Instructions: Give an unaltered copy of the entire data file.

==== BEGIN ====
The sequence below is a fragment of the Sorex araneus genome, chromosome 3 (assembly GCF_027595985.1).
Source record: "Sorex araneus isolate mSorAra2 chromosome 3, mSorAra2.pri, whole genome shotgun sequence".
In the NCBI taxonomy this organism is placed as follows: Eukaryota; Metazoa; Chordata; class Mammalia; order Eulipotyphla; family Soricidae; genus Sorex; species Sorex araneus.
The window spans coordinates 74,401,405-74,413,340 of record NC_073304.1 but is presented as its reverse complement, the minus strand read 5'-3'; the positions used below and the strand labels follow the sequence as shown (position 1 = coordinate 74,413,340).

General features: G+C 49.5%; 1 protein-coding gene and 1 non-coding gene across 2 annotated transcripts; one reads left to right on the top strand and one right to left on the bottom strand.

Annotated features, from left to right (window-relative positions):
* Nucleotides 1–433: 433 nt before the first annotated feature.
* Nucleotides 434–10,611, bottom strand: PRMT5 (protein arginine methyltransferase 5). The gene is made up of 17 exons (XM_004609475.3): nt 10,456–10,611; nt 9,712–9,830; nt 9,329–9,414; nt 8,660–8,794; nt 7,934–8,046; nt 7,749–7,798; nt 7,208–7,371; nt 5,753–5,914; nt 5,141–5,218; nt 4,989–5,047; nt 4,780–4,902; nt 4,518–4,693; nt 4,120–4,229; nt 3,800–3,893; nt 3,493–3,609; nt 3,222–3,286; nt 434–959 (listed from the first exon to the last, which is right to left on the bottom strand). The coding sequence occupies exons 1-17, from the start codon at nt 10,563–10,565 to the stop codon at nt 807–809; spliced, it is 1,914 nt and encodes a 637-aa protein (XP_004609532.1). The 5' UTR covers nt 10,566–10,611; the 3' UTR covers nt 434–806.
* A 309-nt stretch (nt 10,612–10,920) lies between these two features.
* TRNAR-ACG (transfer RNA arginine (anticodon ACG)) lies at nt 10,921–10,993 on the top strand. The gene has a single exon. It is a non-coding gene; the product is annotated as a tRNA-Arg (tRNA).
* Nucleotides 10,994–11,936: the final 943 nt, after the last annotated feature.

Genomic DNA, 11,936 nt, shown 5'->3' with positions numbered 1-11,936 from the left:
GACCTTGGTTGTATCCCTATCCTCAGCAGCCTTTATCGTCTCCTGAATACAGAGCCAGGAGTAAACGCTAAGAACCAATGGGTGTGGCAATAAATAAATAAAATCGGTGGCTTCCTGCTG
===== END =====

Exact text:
The sequence below is a fragment of the Sorex araneus genome, chromosome 3 (assembly GCF_027595985.1).
Source record: "Sorex araneus isolate mSorAra2 chromosome 3, mSorAra2.pri, whole genome shotgun sequence".
In the NCBI taxonomy this organism is placed as follows: Eukaryota; Metazoa; Chordata; class Mammalia; order Eulipotyphla; family Soricidae; genus Sorex; species Sorex araneus.
The window spans coordinates 74,401,405-74,413,340 of record NC_073304.1 but is presented as its reverse complement, the minus strand read 5'-3'; the positions used below and the strand labels follow the sequence as shown (position 1 = coordinate 74,413,340).

General features: G+C 49.5%; 1 protein-coding gene and 1 non-coding gene across 2 annotated transcripts; one reads left to right on the top strand and one right to left on the bottom strand.

Annotated features, from left to right (window-relative positions):
* Nucleotides 1–433: 433 nt before the first annotated feature.
* Nucleotides 434–10,611, bottom strand: PRMT5 (protein arginine methyltransferase 5). The gene is made up of 17 exons (XM_004609475.3): nt 10,456–10,611; nt 9,712–9,830; nt 9,329–9,414; nt 8,660–8,794; nt 7,934–8,046; nt 7,749–7,798; nt 7,208–7,371; nt 5,753–5,914; nt 5,141–5,218; nt 4,989–5,047; nt 4,780–4,902; nt 4,518–4,693; nt 4,120–4,229; nt 3,800–3,893; nt 3,493–3,609; nt 3,222–3,286; nt 434–959 (listed from the first exon to the last, which is right to left on the bottom strand). The coding sequence occupies exons 1-17, from the start codon at nt 10,563–10,565 to the stop codon at nt 807–809; spliced, it is 1,914 nt and encodes a 637-aa protein (XP_004609532.1). The 5' UTR covers nt 10,566–10,611; the 3' UTR covers nt 434–806.
* A 309-nt stretch (nt 10,612–10,920) lies between these two features.
* TRNAR-ACG (transfer RNA arginine (anticodon ACG)) lies at nt 10,921–10,993 on the top strand. The gene has a single exon. It is a non-coding gene; the product is annotated as a tRNA-Arg (tRNA).
* Nucleotides 10,994–11,936: the final 943 nt, after the last annotated feature.

Genomic DNA, 11,936 nt, shown 5'->3' with positions numbered 1-11,936 from the left:
GACCTTGGTTGTATCCCTATCCTCAGCAGCCTTTATCGTCTCCTGAATACAGAGCCAGGAGTAAACGCTAAGAACCAATGGGTGTGGCAATAAATAAATAAAATCGGTGGCTTCCTGCTG